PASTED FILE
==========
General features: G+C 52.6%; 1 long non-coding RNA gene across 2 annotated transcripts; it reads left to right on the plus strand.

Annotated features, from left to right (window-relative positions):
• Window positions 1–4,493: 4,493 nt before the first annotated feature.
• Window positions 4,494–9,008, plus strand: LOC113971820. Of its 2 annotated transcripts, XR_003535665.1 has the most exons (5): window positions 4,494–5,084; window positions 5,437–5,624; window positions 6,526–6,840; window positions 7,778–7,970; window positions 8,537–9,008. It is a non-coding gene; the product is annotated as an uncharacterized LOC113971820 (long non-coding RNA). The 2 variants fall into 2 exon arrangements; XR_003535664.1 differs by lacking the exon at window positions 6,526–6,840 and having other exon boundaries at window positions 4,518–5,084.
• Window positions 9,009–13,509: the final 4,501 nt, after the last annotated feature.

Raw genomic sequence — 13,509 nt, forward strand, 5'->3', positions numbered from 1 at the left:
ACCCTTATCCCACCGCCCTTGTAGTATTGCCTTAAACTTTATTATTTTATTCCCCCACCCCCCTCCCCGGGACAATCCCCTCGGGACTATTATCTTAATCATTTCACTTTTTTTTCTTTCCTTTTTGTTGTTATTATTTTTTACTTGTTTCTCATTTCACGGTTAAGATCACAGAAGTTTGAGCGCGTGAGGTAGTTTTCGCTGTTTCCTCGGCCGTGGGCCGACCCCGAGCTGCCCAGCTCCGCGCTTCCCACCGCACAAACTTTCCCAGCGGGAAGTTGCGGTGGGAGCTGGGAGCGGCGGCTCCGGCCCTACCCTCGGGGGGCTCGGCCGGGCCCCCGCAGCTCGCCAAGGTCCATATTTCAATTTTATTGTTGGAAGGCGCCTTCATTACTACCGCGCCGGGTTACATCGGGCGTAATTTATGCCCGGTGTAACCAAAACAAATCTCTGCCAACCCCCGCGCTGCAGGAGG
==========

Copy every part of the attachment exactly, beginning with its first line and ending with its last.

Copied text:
General features: G+C 52.6%; 1 long non-coding RNA gene across 2 annotated transcripts; it reads left to right on the plus strand.

Annotated features, from left to right (window-relative positions):
• Window positions 1–4,493: 4,493 nt before the first annotated feature.
• Window positions 4,494–9,008, plus strand: LOC113971820. Of its 2 annotated transcripts, XR_003535665.1 has the most exons (5): window positions 4,494–5,084; window positions 5,437–5,624; window positions 6,526–6,840; window positions 7,778–7,970; window positions 8,537–9,008. It is a non-coding gene; the product is annotated as an uncharacterized LOC113971820 (long non-coding RNA). The 2 variants fall into 2 exon arrangements; XR_003535664.1 differs by lacking the exon at window positions 6,526–6,840 and having other exon boundaries at window positions 4,518–5,084.
• Window positions 9,009–13,509: the final 4,501 nt, after the last annotated feature.

Raw genomic sequence — 13,509 nt, forward strand, 5'->3', positions numbered from 1 at the left:
ACCCTTATCCCACCGCCCTTGTAGTATTGCCTTAAACTTTATTATTTTATTCCCCCACCCCCCTCCCCGGGACAATCCCCTCGGGACTATTATCTTAATCATTTCACTTTTTTTTCTTTCCTTTTTGTTGTTATTATTTTTTACTTGTTTCTCATTTCACGGTTAAGATCACAGAAGTTTGAGCGCGTGAGGTAGTTTTCGCTGTTTCCTCGGCCGTGGGCCGACCCCGAGCTGCCCAGCTCCGCGCTTCCCACCGCACAAACTTTCCCAGCGGGAAGTTGCGGTGGGAGCTGGGAGCGGCGGCTCCGGCCCTACCCTCGGGGGGCTCGGCCGGGCCCCCGCAGCTCGCCAAGGTCCATATTTCAATTTTATTGTTGGAAGGCGCCTTCATTACTACCGCGCCGGGTTACATCGGGCGTAATTTATGCCCGGTGTAACCAAAACAAATCTCTGCCAACCCCCGCGCTGCAGGAGG